“Looking at something is quite different from seeing it. You can’t see a thing until you see the beauty of it,” said Oscar Wilde. Well, if before the renovation, a few years ago, piazza Leonardo da Vinci could only please the Milanese, today it’s become a little gem. Really worth seeing. Yes, because the Politecnico di Milano – Il Poli, as the Milanese call it – has the oldest of its buildings just here, with its imposing façade and pinnacles. The Politecnico di Milano, inaugurated in 1927 in the buildings located in Piazza Leonardo da Vinci, has expanded over the decades to include new campuses and creating a real university district (commonly called “Città Studi”) scattered among the streets Bassini, Ponzio, Mancinelli and Colombo.
Where Scerbanenco set his books
Before being called as we know today, piazza Leonardo da Vinci was named after Roberto Ardigò, a philosopher who committed suicide in 1920 at the age of 92. So from the beginning, there is a thin thread that links genius and drama in these streets… a thread we can go and reveal thanks to the pen of one of the writers who set the heart of his novels in the middle of these streets: Giorgio Scerbanenco.
Scerbanenco is the great master of Italian detective storytelling, or “noir”, as you would say today. And the deeds of his characters are often engraved in the maze of traverse streets of Città Studi because that was the place in Milan where he spent most of his life. In Piazza Leonardo da Vinci 10, on the corner of Via Pascoli, is the dwelling of Duca Lamberti, his most famous and beloved character, but in reality here Scerbanenco secretly went to see a much-loved woman, and we will find her in many of his stories.
Once upon a time there was Città Studi
Scerbanenco could not choose a better place to give a home to his protagonist: Piazza Leonardo da Vinci was the extreme offshoot of the bourgeois city, creeping in the working-class suburbs, back in the seventies kingdom of factories and workshops, but also of organized crime. A man like Lamberti would never have lived in the center, protected by the Bastions: his apartment had to be an outpost towards the outside, a bridge between two worlds. A lookout point from which, walking along the tree-lined stretch of via Pascoli, we arrive in piazza Carlo Erba, where the old publisher Rizzoli, Scerbanenco worked for during almost twenty years, stood. From here, taking via Plinio, retracing the steps of Duca Lamberti in “Venere privata” we reach the bar Basso, where he met for the first time Livia Russo, the woman he fell in love with in a cursed and tragic way. With its red sign with retro characters, the interiors with wood paneling and crystal chandeliers, the Bar Basso looks like a piece of Paris that has fallen into the Milanese ring road: to be there with Scerbanenco just imagine it with the fog enveloping the outside tables, along the sidewalk, and a beautiful woman with long hair and lipstick on her lips sipping a drink; maybe a Sbagliato, a cocktail that was invented right here, in those same years.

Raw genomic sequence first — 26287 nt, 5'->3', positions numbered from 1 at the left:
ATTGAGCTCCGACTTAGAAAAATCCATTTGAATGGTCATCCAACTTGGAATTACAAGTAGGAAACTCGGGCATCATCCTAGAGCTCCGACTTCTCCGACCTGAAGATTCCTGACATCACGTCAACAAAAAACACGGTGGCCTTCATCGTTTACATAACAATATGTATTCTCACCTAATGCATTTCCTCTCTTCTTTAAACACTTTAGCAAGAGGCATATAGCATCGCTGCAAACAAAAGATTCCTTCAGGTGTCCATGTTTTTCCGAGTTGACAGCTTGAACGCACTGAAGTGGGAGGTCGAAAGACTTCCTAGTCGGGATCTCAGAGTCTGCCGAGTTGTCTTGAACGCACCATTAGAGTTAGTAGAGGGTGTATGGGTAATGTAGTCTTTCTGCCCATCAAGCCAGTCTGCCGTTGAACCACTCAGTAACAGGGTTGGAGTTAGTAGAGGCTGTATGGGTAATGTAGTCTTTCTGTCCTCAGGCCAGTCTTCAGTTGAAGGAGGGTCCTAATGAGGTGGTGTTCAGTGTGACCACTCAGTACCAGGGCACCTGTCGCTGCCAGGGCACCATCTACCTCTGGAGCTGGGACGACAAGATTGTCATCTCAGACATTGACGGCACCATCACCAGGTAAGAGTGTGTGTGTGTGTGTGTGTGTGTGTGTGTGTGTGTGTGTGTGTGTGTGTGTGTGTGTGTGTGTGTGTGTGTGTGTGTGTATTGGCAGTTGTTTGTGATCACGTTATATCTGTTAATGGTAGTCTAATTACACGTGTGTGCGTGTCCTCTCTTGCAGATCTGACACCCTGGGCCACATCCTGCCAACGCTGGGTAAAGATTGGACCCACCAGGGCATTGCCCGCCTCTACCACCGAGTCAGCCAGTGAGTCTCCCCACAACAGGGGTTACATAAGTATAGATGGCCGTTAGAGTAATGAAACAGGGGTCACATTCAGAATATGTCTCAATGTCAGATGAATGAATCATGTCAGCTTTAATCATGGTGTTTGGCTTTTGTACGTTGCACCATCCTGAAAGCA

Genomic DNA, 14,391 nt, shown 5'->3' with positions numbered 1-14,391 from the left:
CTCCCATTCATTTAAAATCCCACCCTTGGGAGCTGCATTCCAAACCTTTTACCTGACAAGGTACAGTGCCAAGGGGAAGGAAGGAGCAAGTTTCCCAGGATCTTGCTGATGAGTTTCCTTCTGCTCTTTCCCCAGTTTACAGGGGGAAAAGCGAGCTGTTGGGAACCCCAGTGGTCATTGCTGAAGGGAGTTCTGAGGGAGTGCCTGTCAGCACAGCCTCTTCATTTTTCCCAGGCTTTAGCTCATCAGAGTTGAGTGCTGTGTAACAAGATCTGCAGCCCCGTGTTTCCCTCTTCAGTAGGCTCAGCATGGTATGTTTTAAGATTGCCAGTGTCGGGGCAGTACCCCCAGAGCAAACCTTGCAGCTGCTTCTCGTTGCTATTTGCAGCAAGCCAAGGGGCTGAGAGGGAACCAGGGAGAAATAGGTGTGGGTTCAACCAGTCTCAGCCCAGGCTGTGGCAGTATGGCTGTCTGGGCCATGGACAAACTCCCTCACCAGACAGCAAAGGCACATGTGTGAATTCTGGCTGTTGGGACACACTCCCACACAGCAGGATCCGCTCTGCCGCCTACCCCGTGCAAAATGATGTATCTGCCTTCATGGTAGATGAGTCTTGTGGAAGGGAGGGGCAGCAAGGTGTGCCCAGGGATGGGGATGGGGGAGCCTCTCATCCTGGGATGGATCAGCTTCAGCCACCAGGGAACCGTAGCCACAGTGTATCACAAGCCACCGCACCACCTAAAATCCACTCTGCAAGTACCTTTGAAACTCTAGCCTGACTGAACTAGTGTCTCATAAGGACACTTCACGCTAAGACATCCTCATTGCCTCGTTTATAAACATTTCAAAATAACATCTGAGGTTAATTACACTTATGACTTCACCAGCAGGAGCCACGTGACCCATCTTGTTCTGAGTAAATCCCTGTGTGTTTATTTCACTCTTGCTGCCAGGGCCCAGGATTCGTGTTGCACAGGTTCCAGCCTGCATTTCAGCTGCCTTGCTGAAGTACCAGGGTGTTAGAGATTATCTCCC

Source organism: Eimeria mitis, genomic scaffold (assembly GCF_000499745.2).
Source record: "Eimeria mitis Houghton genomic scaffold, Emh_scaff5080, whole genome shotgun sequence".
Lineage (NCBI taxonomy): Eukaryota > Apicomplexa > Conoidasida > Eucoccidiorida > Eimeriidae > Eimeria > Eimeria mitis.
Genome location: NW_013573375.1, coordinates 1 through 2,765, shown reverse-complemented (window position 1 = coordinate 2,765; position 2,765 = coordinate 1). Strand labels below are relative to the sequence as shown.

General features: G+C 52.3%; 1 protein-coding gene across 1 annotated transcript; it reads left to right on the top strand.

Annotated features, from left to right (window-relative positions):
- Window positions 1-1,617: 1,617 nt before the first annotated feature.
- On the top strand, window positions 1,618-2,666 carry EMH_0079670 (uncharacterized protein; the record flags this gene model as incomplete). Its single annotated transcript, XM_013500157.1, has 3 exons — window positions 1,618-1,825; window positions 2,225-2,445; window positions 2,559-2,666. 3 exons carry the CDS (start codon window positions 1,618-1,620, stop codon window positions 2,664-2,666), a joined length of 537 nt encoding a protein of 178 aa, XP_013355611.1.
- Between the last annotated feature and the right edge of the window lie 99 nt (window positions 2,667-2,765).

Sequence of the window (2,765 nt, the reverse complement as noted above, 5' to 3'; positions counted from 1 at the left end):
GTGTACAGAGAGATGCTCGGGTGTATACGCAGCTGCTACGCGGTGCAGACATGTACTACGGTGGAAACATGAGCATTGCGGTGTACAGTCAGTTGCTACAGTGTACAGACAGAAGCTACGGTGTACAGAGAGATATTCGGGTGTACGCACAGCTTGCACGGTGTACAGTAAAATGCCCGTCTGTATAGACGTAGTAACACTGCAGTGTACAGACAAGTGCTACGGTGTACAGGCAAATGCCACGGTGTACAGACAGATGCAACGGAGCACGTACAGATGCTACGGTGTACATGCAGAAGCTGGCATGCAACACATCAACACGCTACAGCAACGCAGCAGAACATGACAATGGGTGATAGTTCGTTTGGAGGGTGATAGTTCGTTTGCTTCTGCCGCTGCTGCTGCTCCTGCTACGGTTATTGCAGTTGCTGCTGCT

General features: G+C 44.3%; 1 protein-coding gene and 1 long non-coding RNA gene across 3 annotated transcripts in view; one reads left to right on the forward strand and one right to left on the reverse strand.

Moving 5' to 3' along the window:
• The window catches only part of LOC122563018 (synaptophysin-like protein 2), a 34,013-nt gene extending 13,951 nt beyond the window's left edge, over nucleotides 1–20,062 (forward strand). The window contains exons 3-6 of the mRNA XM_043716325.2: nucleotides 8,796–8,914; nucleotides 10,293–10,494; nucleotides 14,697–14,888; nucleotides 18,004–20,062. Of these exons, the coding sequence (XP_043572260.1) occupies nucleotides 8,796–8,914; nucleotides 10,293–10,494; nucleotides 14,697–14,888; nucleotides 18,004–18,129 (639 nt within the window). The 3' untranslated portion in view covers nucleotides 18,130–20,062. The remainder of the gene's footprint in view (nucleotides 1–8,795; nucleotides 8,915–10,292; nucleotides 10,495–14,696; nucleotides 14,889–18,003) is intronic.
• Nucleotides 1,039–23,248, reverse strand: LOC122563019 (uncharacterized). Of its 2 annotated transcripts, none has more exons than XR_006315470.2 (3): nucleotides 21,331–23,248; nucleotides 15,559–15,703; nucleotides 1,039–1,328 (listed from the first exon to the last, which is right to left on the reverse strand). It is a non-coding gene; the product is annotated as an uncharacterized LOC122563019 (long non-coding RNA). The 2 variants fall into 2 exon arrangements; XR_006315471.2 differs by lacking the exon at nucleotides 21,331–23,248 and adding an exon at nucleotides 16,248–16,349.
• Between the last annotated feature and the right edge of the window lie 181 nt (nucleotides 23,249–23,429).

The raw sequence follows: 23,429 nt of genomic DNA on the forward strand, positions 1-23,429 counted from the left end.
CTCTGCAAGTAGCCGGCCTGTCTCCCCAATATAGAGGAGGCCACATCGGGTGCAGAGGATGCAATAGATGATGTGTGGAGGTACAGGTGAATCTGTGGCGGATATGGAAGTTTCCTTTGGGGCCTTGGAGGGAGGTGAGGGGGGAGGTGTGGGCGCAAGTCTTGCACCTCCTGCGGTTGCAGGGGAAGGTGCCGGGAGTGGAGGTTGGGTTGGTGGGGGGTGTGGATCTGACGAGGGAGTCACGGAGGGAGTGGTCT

Città Studi today
Città Studi is a beautiful area of Milan, and hasn’t changed much since Duca Lamberti’s time: few shops, few people around, small and well-kept houses, an almost unreal silence. Maybe that’s why both Lucio Battisti and Carlo Emilio Gadda decided to live here. People of few words, who put in the right place the silence between the sentences, and who have enchanted and innovated the Italian lexicon, in music and literature.
And then, more simply, there are some days in which Piazza Leonardo da Vinci has almost poignant beauty, precisely because it’s spurious, incongruous. Scerbanenco also says so: “When one has an open window on piazza Leonardo da Vinci, with trees green again in spring, one has everything.”